Future Brilliance provides training and mentorship for Afghan men and women in stable locations, where a high level of safety and security attracts world class trainers and allows students to focus on their learning. The organization delivers high-level, personalised training outside Afghanistan, as well as on-the-job training in safer parts of the country. It equips trainees with the skills to train others, ensuring greater outreach when they return home, including to remote villages which are often beyond the reach of non-locals.

Future Brilliance’s first initiative, the Gemstone and Jewelry Development Project, trained 36 artisans, including 11 women, to a high level of technical and business skills in the regional jewelry business hub of Jaipur in India. The Afghan women were allowed to join the training program because we offered it in a secure environment.  The location also allowed us to attract world-class experts to deliver one-on-one design and jewellery business training to the artisans. Future Brilliance trainees such as Khala Zainab, an illiterate war widow aged 51, returned to Balkh Province from Jaipur with much improved skills as designers and businesswomen. The sales turnover of Khala Zainab doubled within six months of her return. Thus far, she has trained over 60 local women.

The Gemstone and Jewelry Development Project also built a sustainable sales and marketing platform for branded Afghan jewelry. Five collections were co-created by the 36 artisan trainees and three international designers. These collections were marketed through the brand name Aayenda, meaning ‘future’ in the local language, Dari.

Sales of Aayenda Jewelry have generated work for 1,200 bead-making artisans, including 300 women, who hand-carve beads for the collection from home. Sales royalties further benefit the Afghan artisans through the provision of grants, equipment and ongoing training. For instance, a royalty payment from Aayenda Jewelry in 2015 funded the completion of a training workshop and jewelry boutique for Khala Zainab and her bead-making artisans. This gave the women a safe place to manufacture and market their product.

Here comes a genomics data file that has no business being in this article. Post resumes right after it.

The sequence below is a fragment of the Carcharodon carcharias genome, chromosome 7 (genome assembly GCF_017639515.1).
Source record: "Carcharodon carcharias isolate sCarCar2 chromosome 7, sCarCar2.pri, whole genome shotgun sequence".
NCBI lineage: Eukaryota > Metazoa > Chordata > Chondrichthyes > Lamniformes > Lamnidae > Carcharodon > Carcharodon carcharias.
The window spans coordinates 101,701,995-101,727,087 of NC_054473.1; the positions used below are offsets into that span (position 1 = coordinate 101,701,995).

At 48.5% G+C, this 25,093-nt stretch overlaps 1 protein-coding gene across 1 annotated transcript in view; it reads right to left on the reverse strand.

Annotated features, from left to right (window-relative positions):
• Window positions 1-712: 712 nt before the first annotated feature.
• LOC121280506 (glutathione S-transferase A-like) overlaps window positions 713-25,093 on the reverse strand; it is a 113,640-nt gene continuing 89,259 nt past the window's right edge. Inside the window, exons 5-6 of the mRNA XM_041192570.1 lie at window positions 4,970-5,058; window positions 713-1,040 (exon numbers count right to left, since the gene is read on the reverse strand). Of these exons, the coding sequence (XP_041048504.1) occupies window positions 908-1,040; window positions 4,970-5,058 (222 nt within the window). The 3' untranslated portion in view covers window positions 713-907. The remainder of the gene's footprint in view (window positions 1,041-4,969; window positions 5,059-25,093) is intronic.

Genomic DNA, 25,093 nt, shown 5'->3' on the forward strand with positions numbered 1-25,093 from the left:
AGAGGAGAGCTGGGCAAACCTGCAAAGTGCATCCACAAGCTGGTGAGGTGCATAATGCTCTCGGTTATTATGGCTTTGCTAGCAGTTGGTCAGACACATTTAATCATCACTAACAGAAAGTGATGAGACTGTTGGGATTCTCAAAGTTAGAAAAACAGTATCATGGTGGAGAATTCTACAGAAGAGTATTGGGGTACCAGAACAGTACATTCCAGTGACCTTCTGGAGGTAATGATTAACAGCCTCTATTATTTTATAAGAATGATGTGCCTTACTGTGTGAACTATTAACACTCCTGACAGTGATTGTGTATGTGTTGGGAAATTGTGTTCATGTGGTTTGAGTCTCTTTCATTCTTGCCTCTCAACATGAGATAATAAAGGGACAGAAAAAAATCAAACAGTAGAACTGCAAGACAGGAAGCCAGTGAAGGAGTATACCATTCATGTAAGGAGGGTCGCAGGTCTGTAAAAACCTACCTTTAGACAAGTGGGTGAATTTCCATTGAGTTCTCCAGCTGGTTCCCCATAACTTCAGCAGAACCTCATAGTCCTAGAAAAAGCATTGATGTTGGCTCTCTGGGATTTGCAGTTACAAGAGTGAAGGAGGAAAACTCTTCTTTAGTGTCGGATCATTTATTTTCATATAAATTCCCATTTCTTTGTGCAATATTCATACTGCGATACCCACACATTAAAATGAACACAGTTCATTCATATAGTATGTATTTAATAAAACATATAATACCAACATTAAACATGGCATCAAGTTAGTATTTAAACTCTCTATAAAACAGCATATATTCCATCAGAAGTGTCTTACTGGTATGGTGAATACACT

Khala Zainab and her colleagues registered the Aayenda Jewelry Co-operative with the support of Future Brilliance in March 2015. Members of the co-operative, all of them Afghan jewelry and gemstone artisans, have built on our initial support and continue their groundbreaking work to provide a co-ordinating body for the sector. They will soon be assuming responsibility for the management and ongoing growth of the Aayenda Jewelry social enterprise.

Stability lies in long-term commitment to build local enterprises like Aayenda. These enterprises train local people with the economically productive skills necessary to build businesses and to help locals develop products that can compete internationally on design, price, and quality. By working with young Afghan entrepreneurs and artisans to build international markets for their products, Future Brilliance empowers young people to build a more stable future for themselves and their communities.

 

Sophia Swire

Founder, Future Brilliance